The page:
Everyone knows that Easter egg hunts are the highlight of the holiday. Still, an exceptional hide-and-hunt isn’t easy to pull off. Too hard, too easy, too cut-throat—there’s plenty to consider, but perhaps the worst outcome of all is a yearly Easter egg hunt that has grown tiresome. That’s why we rounded up a slew of fresh and exciting Easter egg hunt ideas, so you can provide plenty of entertainment for the young people in your life. And if you need more ideas for the day, how about DIY-ing one of these creative Easter basket ideas? Trying to cut back on sweets? Check out our roundup of non-candy Easter basket treats for kids of all ages. Whatever you do, don’t forget to stock the house with copious amounts of Easter candy.
45 Easter Egg Hunt Ideas You Haven’t Tried Before
This neat image transfer craft works with just about any image, making it an excellent way to personalize your kid’s Easter egg hunt with a theme that reflects their personal taste. Hint: The Encanto fanatic in your life will be thrilled to collect eggs that have been decorated with the complete cast of characters.
Remember that year you stayed up late writing clever limerick clues for your preschooler’s Easter egg hunt, only to realize the next morning the idea would’ve worked better with a bigger kid? Well, friends, this picture clue egg hunt is a genius workaround that the little kid crowd will thank you for.
Speaking of clever clues—it turns out you don’t even have to write your own. Check out this free printable, which features clues that lead to hiding places all homes have in common (think: the bathroom sink or the refrigerator) for an exciting egg hunt that’s as easy as pie.
Skip the standard plastic eggs (and the candy) and opt for an artsier egg hunt instead. You don’t need to be the next Van Gogh to pull off this starry night—a few bottles of nail polish and some silver glitter are all you’ll need—and the end result will amaze kids of all ages.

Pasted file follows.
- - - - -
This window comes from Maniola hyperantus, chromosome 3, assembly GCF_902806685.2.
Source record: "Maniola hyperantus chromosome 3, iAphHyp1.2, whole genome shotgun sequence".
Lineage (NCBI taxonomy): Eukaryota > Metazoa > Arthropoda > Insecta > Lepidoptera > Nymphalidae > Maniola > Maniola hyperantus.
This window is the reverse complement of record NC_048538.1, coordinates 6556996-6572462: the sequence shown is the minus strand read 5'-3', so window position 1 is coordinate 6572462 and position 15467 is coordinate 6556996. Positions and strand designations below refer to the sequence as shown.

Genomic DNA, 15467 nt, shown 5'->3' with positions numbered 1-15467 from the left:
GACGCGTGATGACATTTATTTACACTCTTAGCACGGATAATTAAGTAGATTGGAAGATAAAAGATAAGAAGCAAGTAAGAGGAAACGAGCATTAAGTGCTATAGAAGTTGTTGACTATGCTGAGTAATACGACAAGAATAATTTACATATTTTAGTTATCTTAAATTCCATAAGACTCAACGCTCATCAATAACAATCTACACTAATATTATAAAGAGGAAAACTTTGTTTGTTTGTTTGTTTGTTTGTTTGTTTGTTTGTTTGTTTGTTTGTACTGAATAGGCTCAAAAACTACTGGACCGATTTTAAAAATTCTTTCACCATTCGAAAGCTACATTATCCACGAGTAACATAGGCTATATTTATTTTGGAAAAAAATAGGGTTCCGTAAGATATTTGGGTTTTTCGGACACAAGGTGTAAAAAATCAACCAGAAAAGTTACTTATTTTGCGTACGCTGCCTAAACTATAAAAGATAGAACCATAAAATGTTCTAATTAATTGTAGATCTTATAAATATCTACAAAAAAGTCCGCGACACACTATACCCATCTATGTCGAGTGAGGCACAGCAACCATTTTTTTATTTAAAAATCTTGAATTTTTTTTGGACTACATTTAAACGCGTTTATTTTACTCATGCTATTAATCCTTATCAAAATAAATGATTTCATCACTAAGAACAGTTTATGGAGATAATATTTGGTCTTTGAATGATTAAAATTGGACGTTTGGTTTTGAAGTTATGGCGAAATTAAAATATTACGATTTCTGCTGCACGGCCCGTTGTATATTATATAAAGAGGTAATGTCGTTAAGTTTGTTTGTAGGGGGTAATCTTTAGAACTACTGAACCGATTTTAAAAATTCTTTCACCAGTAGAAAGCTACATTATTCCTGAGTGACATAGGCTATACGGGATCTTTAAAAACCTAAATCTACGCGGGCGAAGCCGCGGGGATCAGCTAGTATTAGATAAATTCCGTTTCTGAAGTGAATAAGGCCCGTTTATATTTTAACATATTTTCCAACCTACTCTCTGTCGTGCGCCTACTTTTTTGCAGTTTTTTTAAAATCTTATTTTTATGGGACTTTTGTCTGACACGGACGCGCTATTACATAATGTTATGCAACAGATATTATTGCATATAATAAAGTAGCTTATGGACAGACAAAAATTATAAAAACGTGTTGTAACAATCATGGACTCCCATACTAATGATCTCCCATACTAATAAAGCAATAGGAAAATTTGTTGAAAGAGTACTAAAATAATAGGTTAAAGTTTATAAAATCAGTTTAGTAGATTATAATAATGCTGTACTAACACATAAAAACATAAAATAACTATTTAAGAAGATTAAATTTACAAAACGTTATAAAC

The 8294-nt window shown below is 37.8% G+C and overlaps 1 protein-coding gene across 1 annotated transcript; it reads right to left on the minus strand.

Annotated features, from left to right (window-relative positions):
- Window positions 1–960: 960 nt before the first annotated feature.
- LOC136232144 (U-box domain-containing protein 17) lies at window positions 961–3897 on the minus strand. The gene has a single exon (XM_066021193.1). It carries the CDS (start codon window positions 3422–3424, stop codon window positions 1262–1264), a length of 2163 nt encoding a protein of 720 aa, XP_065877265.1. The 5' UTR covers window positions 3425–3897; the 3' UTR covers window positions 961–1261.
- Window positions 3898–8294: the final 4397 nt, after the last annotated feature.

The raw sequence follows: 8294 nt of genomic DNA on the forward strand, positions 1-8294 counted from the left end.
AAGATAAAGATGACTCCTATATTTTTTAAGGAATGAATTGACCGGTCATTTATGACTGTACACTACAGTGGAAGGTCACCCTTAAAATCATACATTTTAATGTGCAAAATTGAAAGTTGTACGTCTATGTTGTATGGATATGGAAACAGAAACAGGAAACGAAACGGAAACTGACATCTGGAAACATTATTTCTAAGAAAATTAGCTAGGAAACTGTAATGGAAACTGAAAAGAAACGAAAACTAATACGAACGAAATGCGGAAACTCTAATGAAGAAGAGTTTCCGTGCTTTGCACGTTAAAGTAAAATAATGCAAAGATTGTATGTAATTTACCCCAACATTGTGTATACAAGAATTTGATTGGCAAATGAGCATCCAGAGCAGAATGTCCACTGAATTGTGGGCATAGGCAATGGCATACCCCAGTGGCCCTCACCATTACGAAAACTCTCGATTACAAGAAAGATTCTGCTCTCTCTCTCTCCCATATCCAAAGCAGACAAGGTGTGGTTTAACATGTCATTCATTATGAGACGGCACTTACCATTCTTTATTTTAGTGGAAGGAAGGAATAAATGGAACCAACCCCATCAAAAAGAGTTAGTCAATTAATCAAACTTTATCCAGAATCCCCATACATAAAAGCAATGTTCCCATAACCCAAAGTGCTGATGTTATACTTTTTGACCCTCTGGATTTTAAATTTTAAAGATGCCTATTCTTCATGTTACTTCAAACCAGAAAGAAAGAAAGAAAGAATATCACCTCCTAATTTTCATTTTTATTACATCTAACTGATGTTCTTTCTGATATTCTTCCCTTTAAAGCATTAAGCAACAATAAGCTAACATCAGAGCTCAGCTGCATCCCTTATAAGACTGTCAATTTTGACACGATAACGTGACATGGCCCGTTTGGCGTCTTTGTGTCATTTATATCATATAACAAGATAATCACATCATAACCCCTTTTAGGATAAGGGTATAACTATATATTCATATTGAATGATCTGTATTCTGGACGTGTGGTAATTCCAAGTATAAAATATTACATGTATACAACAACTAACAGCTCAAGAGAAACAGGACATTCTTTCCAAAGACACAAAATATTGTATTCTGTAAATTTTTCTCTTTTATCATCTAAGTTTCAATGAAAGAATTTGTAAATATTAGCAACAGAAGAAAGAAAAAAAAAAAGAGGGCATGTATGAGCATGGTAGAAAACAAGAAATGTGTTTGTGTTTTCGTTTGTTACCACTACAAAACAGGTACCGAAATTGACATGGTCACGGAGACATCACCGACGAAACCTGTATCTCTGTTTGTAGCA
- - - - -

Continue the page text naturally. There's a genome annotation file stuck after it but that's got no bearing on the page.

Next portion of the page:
The code you use for this clever egg hunt will depend on the age and ability of your child, but no matter how you design the clues, the decoding element guarantees a harder egg hunt. (Hey, you want your kid to really work for that candy, right?)
Set your kids up with Easter egg bowling (i.e., bocce ball with a festive twist) to extend the fun once all the eggs have been found. All you need are several colorful or decorated eggs, plus one white egg (not raw) and you’re ready to play the game.
Three cheers for an Easter craft that you won’t mind displaying in the middle of your living room. Or, if the weather permits, do the same to a couple of outdoor trees to keep bigger kids on their toes (literally).
This game is just like Simon Says, but with a bunny-eared twist. Simply use the free printable to turn the average egg hunt into an even more energetic and interactive experience full of fun suggestions and activities. Plus, it also ensures your kid will get some exercise before putting away all those Easter basket goodies.
Counting, number identification and basic math get a boost from this Easter egg hunt idea for little kids, which involves using numbered index cards to determine the number of eggs your kid can collect per round. For an extra challenge, lay out the cards your child has chosen after each round and ask her if she can figure out how many eggs are in her basket without counting them before she draws again.
Part Easter egg hunt, part piñata—these hanging, candy-filled egg poppers are guaranteed to excite big and little kids alike. Best of all, precious few materials are required to prepare this activity and start Easter off with a bang.